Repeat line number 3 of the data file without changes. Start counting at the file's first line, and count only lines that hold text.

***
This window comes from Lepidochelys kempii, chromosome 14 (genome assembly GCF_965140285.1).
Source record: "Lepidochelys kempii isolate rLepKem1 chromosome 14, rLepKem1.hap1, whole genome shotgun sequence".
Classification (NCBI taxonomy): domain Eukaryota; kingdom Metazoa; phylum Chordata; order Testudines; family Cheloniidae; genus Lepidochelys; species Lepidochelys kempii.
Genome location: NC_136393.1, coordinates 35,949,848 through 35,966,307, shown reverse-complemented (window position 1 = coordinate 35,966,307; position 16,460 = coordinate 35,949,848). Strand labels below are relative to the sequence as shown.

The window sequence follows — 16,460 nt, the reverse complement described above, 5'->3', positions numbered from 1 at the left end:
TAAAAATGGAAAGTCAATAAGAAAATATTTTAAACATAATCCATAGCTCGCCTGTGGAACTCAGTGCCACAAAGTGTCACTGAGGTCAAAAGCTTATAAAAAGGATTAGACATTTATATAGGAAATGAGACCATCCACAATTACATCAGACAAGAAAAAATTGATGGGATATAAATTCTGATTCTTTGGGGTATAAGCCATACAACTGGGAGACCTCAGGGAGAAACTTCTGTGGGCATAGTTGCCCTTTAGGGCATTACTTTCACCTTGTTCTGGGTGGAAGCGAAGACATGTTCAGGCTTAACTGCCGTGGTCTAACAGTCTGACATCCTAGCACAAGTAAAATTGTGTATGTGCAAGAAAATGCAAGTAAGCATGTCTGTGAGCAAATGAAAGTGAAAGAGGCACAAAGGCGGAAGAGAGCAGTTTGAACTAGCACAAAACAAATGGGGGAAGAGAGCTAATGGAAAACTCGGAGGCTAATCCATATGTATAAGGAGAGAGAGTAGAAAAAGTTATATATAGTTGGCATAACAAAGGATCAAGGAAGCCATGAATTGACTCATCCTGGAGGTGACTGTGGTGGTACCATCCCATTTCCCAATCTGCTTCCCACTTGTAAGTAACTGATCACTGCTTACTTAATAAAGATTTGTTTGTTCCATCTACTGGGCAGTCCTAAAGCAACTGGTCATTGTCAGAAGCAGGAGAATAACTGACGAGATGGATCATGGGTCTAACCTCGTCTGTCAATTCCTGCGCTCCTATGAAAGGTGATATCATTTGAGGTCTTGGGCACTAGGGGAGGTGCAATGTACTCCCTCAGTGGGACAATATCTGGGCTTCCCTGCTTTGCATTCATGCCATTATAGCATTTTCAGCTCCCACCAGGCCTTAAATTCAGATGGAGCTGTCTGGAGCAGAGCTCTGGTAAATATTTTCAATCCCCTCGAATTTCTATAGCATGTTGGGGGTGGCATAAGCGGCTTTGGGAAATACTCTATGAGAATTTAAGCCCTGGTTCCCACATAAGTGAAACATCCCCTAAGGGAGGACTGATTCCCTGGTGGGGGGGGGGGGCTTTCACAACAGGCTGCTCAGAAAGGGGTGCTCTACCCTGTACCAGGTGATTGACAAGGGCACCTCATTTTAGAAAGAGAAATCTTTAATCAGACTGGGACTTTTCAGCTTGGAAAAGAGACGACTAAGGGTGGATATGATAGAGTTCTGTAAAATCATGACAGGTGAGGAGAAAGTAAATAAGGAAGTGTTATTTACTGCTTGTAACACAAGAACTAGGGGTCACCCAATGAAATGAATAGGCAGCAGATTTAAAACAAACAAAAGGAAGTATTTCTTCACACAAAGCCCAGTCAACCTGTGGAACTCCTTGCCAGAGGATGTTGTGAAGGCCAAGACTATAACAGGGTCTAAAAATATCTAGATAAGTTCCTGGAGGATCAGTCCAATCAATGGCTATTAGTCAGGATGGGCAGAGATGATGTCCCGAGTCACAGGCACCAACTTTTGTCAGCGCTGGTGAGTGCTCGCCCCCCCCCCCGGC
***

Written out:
Classification (NCBI taxonomy): domain Eukaryota; kingdom Metazoa; phylum Chordata; order Testudines; family Cheloniidae; genus Lepidochelys; species Lepidochelys kempii.